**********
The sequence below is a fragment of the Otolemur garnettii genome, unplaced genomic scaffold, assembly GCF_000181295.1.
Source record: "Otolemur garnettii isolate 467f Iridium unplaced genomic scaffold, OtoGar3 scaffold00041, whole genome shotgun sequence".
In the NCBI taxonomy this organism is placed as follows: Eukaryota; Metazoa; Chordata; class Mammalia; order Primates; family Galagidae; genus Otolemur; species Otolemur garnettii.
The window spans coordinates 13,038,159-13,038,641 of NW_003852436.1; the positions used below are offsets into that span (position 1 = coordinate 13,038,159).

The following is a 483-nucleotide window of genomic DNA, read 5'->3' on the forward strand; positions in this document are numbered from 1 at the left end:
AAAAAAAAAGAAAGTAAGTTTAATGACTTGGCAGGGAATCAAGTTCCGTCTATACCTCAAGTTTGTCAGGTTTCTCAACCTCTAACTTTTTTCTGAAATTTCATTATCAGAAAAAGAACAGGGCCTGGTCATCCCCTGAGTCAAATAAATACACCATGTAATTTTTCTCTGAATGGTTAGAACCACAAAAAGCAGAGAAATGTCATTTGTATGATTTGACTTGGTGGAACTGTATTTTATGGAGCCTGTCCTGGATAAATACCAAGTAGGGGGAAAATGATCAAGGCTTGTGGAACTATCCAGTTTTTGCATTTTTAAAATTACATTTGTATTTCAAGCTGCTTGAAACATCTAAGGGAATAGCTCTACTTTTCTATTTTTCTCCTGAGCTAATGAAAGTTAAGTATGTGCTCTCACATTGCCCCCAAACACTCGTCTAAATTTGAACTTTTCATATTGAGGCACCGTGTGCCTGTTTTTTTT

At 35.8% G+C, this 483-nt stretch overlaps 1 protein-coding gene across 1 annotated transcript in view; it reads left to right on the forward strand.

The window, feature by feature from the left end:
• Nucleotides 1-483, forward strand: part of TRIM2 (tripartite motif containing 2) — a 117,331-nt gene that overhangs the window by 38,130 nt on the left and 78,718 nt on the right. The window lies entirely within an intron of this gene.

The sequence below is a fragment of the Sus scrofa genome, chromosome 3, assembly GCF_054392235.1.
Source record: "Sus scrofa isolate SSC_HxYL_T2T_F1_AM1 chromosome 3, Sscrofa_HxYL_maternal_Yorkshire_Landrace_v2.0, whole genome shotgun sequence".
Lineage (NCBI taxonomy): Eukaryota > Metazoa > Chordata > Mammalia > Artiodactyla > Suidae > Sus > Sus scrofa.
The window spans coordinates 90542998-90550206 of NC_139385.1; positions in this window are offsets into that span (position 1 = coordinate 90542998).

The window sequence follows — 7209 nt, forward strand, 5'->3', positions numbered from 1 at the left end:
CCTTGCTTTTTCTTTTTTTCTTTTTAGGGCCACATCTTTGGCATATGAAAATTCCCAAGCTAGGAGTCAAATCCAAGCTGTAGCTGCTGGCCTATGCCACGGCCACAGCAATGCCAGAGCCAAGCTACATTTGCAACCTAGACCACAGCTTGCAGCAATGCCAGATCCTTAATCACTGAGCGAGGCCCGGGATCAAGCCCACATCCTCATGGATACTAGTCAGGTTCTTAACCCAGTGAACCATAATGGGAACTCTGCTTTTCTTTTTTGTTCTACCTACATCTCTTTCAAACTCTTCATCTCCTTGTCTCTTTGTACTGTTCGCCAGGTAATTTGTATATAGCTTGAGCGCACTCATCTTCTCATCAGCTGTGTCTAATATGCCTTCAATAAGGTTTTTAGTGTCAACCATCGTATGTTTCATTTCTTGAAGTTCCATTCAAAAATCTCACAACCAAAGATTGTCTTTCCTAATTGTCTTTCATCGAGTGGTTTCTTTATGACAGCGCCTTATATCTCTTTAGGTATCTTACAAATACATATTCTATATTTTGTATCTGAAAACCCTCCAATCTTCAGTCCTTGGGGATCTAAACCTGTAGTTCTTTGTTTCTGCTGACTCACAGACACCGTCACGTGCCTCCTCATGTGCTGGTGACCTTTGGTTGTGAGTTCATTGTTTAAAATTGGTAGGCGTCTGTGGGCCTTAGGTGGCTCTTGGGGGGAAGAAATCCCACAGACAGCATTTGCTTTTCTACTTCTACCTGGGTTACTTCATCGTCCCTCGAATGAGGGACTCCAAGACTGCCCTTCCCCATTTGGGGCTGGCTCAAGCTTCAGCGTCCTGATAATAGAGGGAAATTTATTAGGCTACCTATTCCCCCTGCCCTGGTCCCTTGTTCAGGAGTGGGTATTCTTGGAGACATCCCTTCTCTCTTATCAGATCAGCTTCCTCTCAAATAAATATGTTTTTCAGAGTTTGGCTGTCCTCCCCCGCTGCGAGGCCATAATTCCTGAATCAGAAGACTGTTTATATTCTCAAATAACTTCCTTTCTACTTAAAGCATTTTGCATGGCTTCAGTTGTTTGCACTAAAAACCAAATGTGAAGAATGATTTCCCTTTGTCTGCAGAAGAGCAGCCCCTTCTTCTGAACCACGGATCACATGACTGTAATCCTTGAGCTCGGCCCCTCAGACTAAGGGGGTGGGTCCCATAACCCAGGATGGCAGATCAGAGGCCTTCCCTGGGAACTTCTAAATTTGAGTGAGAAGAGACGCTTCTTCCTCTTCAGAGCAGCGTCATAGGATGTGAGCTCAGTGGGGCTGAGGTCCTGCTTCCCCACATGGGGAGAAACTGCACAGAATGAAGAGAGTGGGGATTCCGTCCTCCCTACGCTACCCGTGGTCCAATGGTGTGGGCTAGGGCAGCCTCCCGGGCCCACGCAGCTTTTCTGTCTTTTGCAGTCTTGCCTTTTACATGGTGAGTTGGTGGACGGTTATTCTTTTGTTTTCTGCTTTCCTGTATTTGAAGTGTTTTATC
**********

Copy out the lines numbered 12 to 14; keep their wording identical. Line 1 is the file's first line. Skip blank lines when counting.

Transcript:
Lineage (NCBI taxonomy): Eukaryota > Metazoa > Chordata > Mammalia > Artiodactyla > Suidae > Sus > Sus scrofa.
The window spans coordinates 90542998-90550206 of NC_139385.1; positions in this window are offsets into that span (position 1 = coordinate 90542998).

The window sequence follows — 7209 nt, forward strand, 5'->3', positions numbered from 1 at the left end: